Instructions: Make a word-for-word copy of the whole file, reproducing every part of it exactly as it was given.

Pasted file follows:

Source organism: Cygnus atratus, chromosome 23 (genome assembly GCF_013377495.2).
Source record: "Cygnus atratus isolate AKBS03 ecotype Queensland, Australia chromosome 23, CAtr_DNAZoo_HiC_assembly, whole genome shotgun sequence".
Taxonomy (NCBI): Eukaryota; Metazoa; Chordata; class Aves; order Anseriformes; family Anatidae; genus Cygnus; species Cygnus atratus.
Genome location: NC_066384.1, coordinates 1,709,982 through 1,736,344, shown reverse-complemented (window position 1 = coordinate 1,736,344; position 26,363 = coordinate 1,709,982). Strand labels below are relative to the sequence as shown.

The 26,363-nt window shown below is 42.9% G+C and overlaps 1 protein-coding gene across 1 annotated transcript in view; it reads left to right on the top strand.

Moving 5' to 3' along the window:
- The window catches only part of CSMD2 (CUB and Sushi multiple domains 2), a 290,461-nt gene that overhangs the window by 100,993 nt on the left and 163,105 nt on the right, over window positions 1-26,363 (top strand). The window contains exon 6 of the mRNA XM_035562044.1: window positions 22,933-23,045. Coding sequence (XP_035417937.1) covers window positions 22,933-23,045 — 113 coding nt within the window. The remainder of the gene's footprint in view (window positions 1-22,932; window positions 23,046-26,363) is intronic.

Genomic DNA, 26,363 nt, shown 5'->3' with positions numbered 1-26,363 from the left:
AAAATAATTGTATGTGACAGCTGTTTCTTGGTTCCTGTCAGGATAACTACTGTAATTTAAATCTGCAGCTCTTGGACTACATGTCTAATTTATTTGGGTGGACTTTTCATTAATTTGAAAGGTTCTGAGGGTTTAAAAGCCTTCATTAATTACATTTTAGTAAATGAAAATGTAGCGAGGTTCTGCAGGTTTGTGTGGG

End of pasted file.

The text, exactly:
Source organism: Cygnus atratus, chromosome 23 (genome assembly GCF_013377495.2).
Source record: "Cygnus atratus isolate AKBS03 ecotype Queensland, Australia chromosome 23, CAtr_DNAZoo_HiC_assembly, whole genome shotgun sequence".
Taxonomy (NCBI): Eukaryota; Metazoa; Chordata; class Aves; order Anseriformes; family Anatidae; genus Cygnus; species Cygnus atratus.
Genome location: NC_066384.1, coordinates 1,709,982 through 1,736,344, shown reverse-complemented (window position 1 = coordinate 1,736,344; position 26,363 = coordinate 1,709,982). Strand labels below are relative to the sequence as shown.

The 26,363-nt window shown below is 42.9% G+C and overlaps 1 protein-coding gene across 1 annotated transcript in view; it reads left to right on the top strand.

Moving 5' to 3' along the window:
- The window catches only part of CSMD2 (CUB and Sushi multiple domains 2), a 290,461-nt gene that overhangs the window by 100,993 nt on the left and 163,105 nt on the right, over window positions 1-26,363 (top strand). The window contains exon 6 of the mRNA XM_035562044.1: window positions 22,933-23,045. Coding sequence (XP_035417937.1) covers window positions 22,933-23,045 — 113 coding nt within the window. The remainder of the gene's footprint in view (window positions 1-22,932; window positions 23,046-26,363) is intronic.

Genomic DNA, 26,363 nt, shown 5'->3' with positions numbered 1-26,363 from the left:
AAAATAATTGTATGTGACAGCTGTTTCTTGGTTCCTGTCAGGATAACTACTGTAATTTAAATCTGCAGCTCTTGGACTACATGTCTAATTTATTTGGGTGGACTTTTCATTAATTTGAAAGGTTCTGAGGGTTTAAAAGCCTTCATTAATTACATTTTAGTAAATGAAAATGTAGCGAGGTTCTGCAGGTTTGTGTGGG